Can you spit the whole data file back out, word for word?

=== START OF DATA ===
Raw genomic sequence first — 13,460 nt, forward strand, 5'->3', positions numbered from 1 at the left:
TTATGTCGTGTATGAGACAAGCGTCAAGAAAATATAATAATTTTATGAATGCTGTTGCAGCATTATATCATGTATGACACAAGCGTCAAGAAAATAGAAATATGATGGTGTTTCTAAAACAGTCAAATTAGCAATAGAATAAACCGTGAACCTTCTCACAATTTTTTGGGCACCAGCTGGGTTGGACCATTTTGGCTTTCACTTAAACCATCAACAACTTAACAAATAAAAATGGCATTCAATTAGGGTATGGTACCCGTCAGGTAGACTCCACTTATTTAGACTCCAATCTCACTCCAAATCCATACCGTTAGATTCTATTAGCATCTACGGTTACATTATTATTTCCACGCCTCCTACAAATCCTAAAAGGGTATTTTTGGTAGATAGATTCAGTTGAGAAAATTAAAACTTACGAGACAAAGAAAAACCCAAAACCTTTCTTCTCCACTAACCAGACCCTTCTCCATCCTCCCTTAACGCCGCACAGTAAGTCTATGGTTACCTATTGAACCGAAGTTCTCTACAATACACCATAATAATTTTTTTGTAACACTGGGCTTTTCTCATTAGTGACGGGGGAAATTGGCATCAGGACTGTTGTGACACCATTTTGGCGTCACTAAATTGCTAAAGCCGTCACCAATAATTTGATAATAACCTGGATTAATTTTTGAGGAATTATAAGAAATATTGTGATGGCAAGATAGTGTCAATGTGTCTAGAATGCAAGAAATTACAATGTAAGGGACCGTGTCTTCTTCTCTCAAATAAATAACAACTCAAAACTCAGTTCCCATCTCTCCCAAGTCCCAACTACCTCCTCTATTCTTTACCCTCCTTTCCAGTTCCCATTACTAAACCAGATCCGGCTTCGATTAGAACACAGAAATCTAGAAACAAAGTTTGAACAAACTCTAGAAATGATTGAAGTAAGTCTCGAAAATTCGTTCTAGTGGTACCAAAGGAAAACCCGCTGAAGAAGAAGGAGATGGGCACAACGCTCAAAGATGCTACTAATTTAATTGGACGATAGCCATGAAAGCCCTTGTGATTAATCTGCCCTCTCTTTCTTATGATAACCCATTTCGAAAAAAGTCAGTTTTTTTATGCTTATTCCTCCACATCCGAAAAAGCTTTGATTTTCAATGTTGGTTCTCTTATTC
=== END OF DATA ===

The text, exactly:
Raw genomic sequence first — 13,460 nt, forward strand, 5'->3', positions numbered from 1 at the left:
TTATGTCGTGTATGAGACAAGCGTCAAGAAAATATAATAATTTTATGAATGCTGTTGCAGCATTATATCATGTATGACACAAGCGTCAAGAAAATAGAAATATGATGGTGTTTCTAAAACAGTCAAATTAGCAATAGAATAAACCGTGAACCTTCTCACAATTTTTTGGGCACCAGCTGGGTTGGACCATTTTGGCTTTCACTTAAACCATCAACAACTTAACAAATAAAAATGGCATTCAATTAGGGTATGGTACCCGTCAGGTAGACTCCACTTATTTAGACTCCAATCTCACTCCAAATCCATACCGTTAGATTCTATTAGCATCTACGGTTACATTATTATTTCCACGCCTCCTACAAATCCTAAAAGGGTATTTTTGGTAGATAGATTCAGTTGAGAAAATTAAAACTTACGAGACAAAGAAAAACCCAAAACCTTTCTTCTCCACTAACCAGACCCTTCTCCATCCTCCCTTAACGCCGCACAGTAAGTCTATGGTTACCTATTGAACCGAAGTTCTCTACAATACACCATAATAATTTTTTTGTAACACTGGGCTTTTCTCATTAGTGACGGGGGAAATTGGCATCAGGACTGTTGTGACACCATTTTGGCGTCACTAAATTGCTAAAGCCGTCACCAATAATTTGATAATAACCTGGATTAATTTTTGAGGAATTATAAGAAATATTGTGATGGCAAGATAGTGTCAATGTGTCTAGAATGCAAGAAATTACAATGTAAGGGACCGTGTCTTCTTCTCTCAAATAAATAACAACTCAAAACTCAGTTCCCATCTCTCCCAAGTCCCAACTACCTCCTCTATTCTTTACCCTCCTTTCCAGTTCCCATTACTAAACCAGATCCGGCTTCGATTAGAACACAGAAATCTAGAAACAAAGTTTGAACAAACTCTAGAAATGATTGAAGTAAGTCTCGAAAATTCGTTCTAGTGGTACCAAAGGAAAACCCGCTGAAGAAGAAGGAGATGGGCACAACGCTCAAAGATGCTACTAATTTAATTGGACGATAGCCATGAAAGCCCTTGTGATTAATCTGCCCTCTCTTTCTTATGATAACCCATTTCGAAAAAAGTCAGTTTTTTTATGCTTATTCCTCCACATCCGAAAAAGCTTTGATTTTCAATGTTGGTTCTCTTATTC